2024 Mercedes-AMG SL 63 S E Performance is more of everything

The U.S. Geological Survey reports more volcanic activity coming out of Affalterbach, Germany, where Mercedes-AMG has just debuted the SL 63 S E Performance. The flagship droptop gets its version of the hybrid powertrain already used in the GT 4-Door 63 S E Performance and S 63 E Performance sedans, and that will soon be found in the latest two-door GT.

A 4.0-liter twin-turbocharged V8 makes 603 horsepower and 627 pound-feet of torque, an electric motor on the rear axle adds 201 hp and 804 lb-ft. Because each power unit works through its own transmission — the ICE getting nine speeds, the e-motor two — this a fully additive setup. Combined output comes to 804 hp and a comical, heavy-duty-truck rivaling 1,047 lb-ft. These sums compare favorably to the 577 hp and 590 lb-ft available in the now-demoted SL 63.

AMG estimates the SL 63 S E Performance will get from 0-60 in 2.8 seconds, a figure conveniently identical to that of the 572-hp 2024 Porsche 911 Turbo Cabriolet and 0.1 second adrift of the 640-hp 911 Turbo S Cabriolet. The AMG needs its vast excess in output compared to the Porsche to reach parity, this SL probably not far off 1,000 pounds more than the 911. Mercedes still hasn’t listed a curb weight for the new AMG SL in the U.S.; using reviews that have visited scales, the average comes to about 4,275 pounds. In Germany, there’s a 584-pound difference between the official curb weights for the AMG GT 4-Door 63 S 4Matic+ and the AMG GT 4-Door 63 S E Performance. If the coming flagship SL gains just 450 pounds over the SL 63, it would stand at 4,725 pounds versus the Turbo Cabriolet’s 3,790 pounds. There’s no such thing as a lightweight volcano.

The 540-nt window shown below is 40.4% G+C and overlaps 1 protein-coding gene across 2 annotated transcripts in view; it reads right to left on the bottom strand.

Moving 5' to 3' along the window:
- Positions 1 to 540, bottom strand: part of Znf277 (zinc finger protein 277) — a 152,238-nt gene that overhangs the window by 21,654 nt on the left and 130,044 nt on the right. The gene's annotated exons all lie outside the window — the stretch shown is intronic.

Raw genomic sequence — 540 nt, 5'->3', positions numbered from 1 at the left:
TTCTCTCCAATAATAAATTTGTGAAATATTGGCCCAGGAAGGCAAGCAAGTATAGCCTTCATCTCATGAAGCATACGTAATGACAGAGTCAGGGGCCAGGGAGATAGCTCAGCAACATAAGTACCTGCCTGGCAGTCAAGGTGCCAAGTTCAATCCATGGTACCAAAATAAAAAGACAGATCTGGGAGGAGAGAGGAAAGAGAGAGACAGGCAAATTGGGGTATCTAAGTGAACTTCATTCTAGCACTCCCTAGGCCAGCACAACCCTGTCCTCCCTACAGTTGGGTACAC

Naturally, a ton of performance hardware makes the most of every eruption of power and a top speed electronically limited to 196 miles per hour. The SL fits AMG’s Ride Control suspension, all-wheel drive, rear-axle steering, a mechanical limited-slip differential, a carbon fiber front splitter, larger carbon-ceramic brakes with bronze calipers, and eight driving modes — Electric, Battery Hold, Comfort, Smoothness, Sport, Sport Plus, Race, Individual — each offering four levels of brake recuperation that max out at more than 100 kilowatts of replenishing power.

Emphasizing the possibilities, the car starts in electric mode by default, the wake-up accompanied by the digitized soundtrack of an AMG V8 coming to life. The 400-volt battery sits above the rear differential, programmed and cooled to deliver consistent and repeatable bursts of hard acceleration. The all-electric range is estimated to be eight miles on the WLTP cycle.

The Mercedes-AMG SL 63 S E Performance is due here next year as a 2024-model-year offering. With the top non-hybrid starting at $184,150, when Mercedes announces pricing for the PHEV, don’t be surprised at a number that starts with a 2.

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